Shipowners hold back from taking bookings for Middle East cargoes

A large number of shipowners were not accepting bookings for Middle East cargoes on Friday, citing lack of clarity on safety after Thursday’s attacks on two tankers in the Gulf of Oman, Singapore-based shipbrokers and Asian market sources said.

The move will not have an immediate impact on crude flows as charterers are not in urgent need of vessels and crude supply was ample, they said.

A few shipowners were still willing to consider spot bookings for the Middle East, including mainly Greek companies who sought higher premiums and extra crew fees to undertake the voyage, shipbrokers said.

Most owners were in a wait-and-watch mode and at least one major Asian shipowner was still considering halting its vessels from calling at ports in the Middle East, a company executive said.

“There is too much steam today and many owners are not ready for calling Persian Gulf ports today. If we check the market today for ships, owners will be bullish,” a Singapore-based VLCC charterer said.

Some shipowners were hesitant to call at Fujairah, while others said that calling at Persian Gulf ports had not been ruled out and there were always some vessels willing to take the risk.

Other owners said war risk premiums must be charged to the charterer, indicating that risk appetite for Middle East loadings varied widely.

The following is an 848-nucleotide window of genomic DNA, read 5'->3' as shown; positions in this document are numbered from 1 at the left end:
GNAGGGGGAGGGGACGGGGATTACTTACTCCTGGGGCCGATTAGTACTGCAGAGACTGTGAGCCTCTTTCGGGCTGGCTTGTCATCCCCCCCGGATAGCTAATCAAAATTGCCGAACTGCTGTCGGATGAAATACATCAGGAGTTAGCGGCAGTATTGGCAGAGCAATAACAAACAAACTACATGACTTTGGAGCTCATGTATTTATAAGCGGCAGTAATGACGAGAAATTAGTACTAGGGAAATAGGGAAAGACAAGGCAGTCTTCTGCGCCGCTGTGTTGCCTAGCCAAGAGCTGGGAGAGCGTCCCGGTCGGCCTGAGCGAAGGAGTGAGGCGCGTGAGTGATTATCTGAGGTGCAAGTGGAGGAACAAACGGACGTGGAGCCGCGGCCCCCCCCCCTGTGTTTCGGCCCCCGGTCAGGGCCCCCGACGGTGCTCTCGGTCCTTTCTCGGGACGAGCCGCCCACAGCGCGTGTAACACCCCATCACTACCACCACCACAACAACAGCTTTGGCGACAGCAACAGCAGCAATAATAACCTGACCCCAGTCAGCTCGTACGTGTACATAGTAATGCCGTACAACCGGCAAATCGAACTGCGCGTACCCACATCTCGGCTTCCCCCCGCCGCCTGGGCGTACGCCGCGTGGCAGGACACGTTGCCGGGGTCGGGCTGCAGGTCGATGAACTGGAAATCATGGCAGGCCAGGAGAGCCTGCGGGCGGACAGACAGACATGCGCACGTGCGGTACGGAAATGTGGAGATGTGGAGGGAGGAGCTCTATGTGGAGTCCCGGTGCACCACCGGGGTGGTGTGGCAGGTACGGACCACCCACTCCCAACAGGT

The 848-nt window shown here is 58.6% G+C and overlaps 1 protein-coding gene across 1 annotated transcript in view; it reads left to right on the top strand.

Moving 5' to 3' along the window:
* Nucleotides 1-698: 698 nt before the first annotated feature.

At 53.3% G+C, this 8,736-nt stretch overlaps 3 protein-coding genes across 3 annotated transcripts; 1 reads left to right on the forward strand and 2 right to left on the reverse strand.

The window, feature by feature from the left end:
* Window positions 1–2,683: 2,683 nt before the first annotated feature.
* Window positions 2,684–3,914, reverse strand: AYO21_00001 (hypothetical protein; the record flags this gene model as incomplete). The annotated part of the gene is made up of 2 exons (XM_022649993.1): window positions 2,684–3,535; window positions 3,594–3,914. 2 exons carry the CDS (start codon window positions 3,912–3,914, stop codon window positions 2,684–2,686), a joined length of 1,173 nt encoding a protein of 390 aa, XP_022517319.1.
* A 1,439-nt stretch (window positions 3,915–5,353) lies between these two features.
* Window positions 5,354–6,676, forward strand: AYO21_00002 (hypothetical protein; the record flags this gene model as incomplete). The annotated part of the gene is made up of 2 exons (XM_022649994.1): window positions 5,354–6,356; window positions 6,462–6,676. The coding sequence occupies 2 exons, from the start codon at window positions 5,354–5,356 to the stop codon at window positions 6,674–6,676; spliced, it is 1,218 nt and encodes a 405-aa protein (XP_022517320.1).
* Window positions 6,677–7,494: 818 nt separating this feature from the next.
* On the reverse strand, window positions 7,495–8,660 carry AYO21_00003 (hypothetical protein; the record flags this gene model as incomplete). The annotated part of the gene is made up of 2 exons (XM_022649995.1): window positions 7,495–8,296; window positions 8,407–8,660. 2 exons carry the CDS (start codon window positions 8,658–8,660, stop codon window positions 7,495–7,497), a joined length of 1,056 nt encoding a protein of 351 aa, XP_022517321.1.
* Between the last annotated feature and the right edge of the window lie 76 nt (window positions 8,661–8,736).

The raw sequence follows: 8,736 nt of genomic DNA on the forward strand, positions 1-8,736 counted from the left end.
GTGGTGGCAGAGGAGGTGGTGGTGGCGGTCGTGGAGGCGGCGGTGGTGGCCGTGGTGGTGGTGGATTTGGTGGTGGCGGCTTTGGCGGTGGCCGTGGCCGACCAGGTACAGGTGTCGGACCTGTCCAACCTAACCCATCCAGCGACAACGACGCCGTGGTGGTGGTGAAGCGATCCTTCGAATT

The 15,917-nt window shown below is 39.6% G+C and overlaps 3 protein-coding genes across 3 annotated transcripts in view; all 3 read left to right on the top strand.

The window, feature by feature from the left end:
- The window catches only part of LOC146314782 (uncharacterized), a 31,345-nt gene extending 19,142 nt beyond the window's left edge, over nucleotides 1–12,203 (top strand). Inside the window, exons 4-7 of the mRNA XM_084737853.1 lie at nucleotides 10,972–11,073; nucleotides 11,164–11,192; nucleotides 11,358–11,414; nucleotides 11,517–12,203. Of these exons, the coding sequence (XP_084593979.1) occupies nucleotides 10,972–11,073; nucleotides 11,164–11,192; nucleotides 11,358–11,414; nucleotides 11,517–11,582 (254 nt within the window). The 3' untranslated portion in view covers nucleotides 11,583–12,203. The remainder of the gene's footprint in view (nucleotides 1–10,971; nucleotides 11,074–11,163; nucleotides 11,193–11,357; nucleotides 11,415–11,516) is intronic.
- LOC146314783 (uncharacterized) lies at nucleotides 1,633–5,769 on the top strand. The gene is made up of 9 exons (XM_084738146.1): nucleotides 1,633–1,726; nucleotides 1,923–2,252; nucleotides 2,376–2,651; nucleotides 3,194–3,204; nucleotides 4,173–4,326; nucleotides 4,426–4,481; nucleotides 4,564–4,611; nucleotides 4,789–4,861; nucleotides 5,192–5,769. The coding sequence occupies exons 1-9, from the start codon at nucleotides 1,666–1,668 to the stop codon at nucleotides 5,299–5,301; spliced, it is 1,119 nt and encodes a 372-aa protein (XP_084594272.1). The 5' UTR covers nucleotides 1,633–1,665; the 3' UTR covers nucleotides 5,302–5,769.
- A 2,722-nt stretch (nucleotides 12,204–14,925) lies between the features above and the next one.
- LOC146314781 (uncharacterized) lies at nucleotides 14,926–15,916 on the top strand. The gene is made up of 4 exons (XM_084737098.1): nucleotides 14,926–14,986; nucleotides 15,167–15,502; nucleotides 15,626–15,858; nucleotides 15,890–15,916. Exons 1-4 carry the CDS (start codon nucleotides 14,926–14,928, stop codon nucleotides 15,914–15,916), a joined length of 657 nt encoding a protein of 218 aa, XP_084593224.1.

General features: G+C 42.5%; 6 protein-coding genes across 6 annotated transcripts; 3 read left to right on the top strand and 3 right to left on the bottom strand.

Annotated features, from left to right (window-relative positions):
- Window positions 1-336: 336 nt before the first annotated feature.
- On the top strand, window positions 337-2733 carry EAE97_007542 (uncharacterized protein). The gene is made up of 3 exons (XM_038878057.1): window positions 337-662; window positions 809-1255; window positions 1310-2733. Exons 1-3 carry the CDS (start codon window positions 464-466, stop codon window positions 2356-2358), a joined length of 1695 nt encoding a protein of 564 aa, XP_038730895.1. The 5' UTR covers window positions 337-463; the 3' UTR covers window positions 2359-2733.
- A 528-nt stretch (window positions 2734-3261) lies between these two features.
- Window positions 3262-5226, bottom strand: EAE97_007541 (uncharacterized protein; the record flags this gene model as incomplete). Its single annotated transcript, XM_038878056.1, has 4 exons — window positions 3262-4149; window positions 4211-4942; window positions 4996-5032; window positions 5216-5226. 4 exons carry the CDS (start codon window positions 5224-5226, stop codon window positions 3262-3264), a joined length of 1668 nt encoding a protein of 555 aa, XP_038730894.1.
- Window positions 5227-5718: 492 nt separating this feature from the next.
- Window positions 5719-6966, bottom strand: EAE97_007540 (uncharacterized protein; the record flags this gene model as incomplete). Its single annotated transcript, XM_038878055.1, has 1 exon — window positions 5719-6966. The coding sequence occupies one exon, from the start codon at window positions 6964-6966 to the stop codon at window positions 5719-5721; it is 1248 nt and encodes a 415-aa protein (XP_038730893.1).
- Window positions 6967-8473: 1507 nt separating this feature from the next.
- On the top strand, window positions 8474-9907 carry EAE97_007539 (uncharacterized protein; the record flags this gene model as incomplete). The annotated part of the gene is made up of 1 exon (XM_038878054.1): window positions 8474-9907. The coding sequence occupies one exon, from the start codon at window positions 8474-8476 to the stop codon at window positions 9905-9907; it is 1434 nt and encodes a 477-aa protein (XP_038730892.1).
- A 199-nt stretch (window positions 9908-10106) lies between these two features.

War risk

Clean tanker fixtures have started to include ‘Additional War Risk Premium’ annotations, and higher freight rates will likely be passed on to the charterer.

For instance, the Long Range 2 vessel Kastelorizo was listed for loading 75,000 mt of naphtha from the Persian Gulf to Japan with options and AWRPs, according to fixture lists seen by S&P Global Platts.

One of the tankers that caught fire on Thursday was the LR2 Front Altair carrying a naphtha cargo for Taiwanese oil refiner CPC Corp.

The UK War Risks Club, which provides specialist insurance for ships, told members that “although full details of the Gulf of Oman incidents are yet to be confirmed, there does appear to be a greatly increased threat to ships trading in the region”.

The club, managed by insurance provider Thomas Miller, said it was likely that additional premium rates will increase with immediate effect and it was in discussions with reinsurers.

The UK P&I Club, also part of the same group, told its members to exercise extreme caution in the Sea of Oman region. It had previously assisted one of its members involved in the sabotage incident in the anchorage of Fujairah port in May.

In Thursday’s incident, two vessels were attacked — the chemical tanker Kokuka Courageous, as well as the Front Altair.

US naval forces in the region received distress calls from the Front Altair and Kokuka Courageous at 6:12 am local time and 7 am, respectively.
Source: Platts